Ten years from now, probably by 2025, the only transportation issues we may have left will be airplane and cargo vessels.  Before then we could see the Hyperloop proved out and if it operates as suspected the 'loop should start replacing large amounts of air travel. 

Cargo vessels, we don't have a good solution at this time.  It may be that we'll do a lot more manufacturing close to markets, reducing the amount of shipping that we do.  And if we can get the amount low enough we might be able to do most/all with biofuel.

Oil tankers will be going extinct.  Coal freighters will be no more.

Bob Wallace

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Re: But, but, but Germany ....
« Reply #16 on: April 18, 2017, 08:15:29 PM »
Lost a long reply & I'm not about to replicate it.


In general I agree that gas isn't a great replacement for coal, although a modern gas facility vs an aged lignite installation should show a huge improvement.


Terry

That's true if we do a one to one natural gas:coal replacement.

But, unlike coal, gas plants are highly dispatchable.  They, unlike coal, can be turned off and back on very quickly.  That makes them excellent ways to fill in for wind and solar.  Coal can't do that very well.

(For a moment let's ignore the Storage Monster that's now getting its baby teeth.) 

Take the coal we have on our grid and assume we want to lower our CO2 output.  The Sun shines when demand is high so we might expect to get 40% of our electricity from solar.  The wind blows a lot of hours, a lot more than the Sun shines, so another 40% from wind.  That leaves a 20% role for gas plants.

We move from 100% coal to 20% CO2.  That's an 80% reduction in CO2 production.

(The Storage Monster is already starting to eat some of natural gas's lunch.  Over the next several years lunch, breakfast, and dinner will likely be snatched away from natural gas.)
---

Methane.  Methane leaks are largely controllable at natural gas wells and in distribution systems.  Methane does not have to leak.

Coal mining and processing releases large amounts of methane which are largely uncontrollable.  It's not likely we could put collection domes over open pit mines to capture the methane released.  Nor could we easily put containment vessels over coal crushing plants.

Bob Wallace

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Re: But, but, but Germany ....
« Reply #17 on: April 18, 2017, 08:19:02 PM »
it does not take much fracking to get gas out

Depends on the location.  Fracked gas wells in many parts of the US produce a lot of gas for the first year or so and then production falls very low.  The well has to be re-fracked or a new well drilled and fracked.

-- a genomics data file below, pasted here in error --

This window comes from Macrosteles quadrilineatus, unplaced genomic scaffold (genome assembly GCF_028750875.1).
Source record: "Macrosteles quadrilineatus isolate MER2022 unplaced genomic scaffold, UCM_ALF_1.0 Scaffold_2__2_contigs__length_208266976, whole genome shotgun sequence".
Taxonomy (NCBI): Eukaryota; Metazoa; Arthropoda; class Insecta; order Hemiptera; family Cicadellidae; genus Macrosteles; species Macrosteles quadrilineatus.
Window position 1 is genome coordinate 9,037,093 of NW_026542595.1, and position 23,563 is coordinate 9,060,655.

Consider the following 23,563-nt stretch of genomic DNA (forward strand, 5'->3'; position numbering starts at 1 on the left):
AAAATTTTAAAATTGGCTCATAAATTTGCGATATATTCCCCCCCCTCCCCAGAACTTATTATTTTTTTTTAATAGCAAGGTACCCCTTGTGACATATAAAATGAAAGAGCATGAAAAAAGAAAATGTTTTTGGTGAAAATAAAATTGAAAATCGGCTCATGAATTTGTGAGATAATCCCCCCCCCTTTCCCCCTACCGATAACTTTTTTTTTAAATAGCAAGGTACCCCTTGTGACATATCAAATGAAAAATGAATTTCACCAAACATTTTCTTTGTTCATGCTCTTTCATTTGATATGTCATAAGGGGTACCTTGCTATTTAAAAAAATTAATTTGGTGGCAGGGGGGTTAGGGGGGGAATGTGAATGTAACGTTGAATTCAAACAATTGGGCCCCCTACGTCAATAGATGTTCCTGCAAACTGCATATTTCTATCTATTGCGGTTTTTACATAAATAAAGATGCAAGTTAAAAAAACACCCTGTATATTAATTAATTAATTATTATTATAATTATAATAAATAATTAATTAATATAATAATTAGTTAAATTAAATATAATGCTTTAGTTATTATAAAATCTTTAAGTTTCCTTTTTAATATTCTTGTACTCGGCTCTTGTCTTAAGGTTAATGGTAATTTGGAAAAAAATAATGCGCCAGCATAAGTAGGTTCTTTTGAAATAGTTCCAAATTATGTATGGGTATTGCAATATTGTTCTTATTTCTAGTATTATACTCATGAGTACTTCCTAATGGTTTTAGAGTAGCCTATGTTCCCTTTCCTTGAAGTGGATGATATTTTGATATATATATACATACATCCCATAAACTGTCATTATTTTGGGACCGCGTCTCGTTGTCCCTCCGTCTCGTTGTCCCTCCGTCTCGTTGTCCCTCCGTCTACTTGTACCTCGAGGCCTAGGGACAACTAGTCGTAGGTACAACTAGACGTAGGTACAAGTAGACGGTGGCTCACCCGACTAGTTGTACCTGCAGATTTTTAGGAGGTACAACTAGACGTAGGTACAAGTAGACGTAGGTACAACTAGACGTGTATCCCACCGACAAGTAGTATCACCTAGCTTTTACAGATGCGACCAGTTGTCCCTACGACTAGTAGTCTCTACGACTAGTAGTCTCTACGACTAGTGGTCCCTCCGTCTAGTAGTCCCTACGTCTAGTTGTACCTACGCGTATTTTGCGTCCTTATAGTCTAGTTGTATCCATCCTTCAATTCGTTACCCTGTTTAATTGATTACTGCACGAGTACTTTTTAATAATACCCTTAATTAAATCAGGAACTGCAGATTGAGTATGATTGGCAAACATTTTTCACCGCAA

IIRC only one US field has NG wells that produce over multiple years.

Bob Wallace

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Re: But, but, but Germany ....
« Reply #18 on: April 18, 2017, 08:29:29 PM »
They could have done it if they had kept nuclear plants... but no ... they are bad too... heavy industry cannot run on sun and wind for now...

That's true.  But heavy industry can run on Sun, wind, and storage.  (Or dispatchable generation.)

It's simply a matter of building out the renewable generation and storage we need to fill our grids 24/365.  That will take several years, a few decades.  But there is no practical reason why we can't.
---

Nuclear is nothing more than a generator like wind, solar, geothermal, biofuel, tidal, and hydro.  It has a production charistic that is different from most renewable sources.  It most resembles geothermal in that both can be 'turned down' or turned off but curtailing either further increases their cost.

There's no fuel savings (or at least no significant savings) which means that capital and fixed operating costs have to be spread over fewer MWh, increasing the cost of electricity produced.

Nuclear, like renewables, requires backup.  And nuclear requires storage if the amount produced exceeds the annual minimum demand.  (Or curtailing which is a price driver.)

oren

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Re: But, but, but Germany ....
« Reply #19 on: April 18, 2017, 09:01:21 PM »
Bob, I like your last series of posts (though somewhat OT here) but - it will take more than a few years, and it only applies to the "developed" countries. Globally it might take several decades if it happens at all.

Bob Wallace

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Re: But, but, but Germany ....
« Reply #20 on: April 18, 2017, 09:43:36 PM »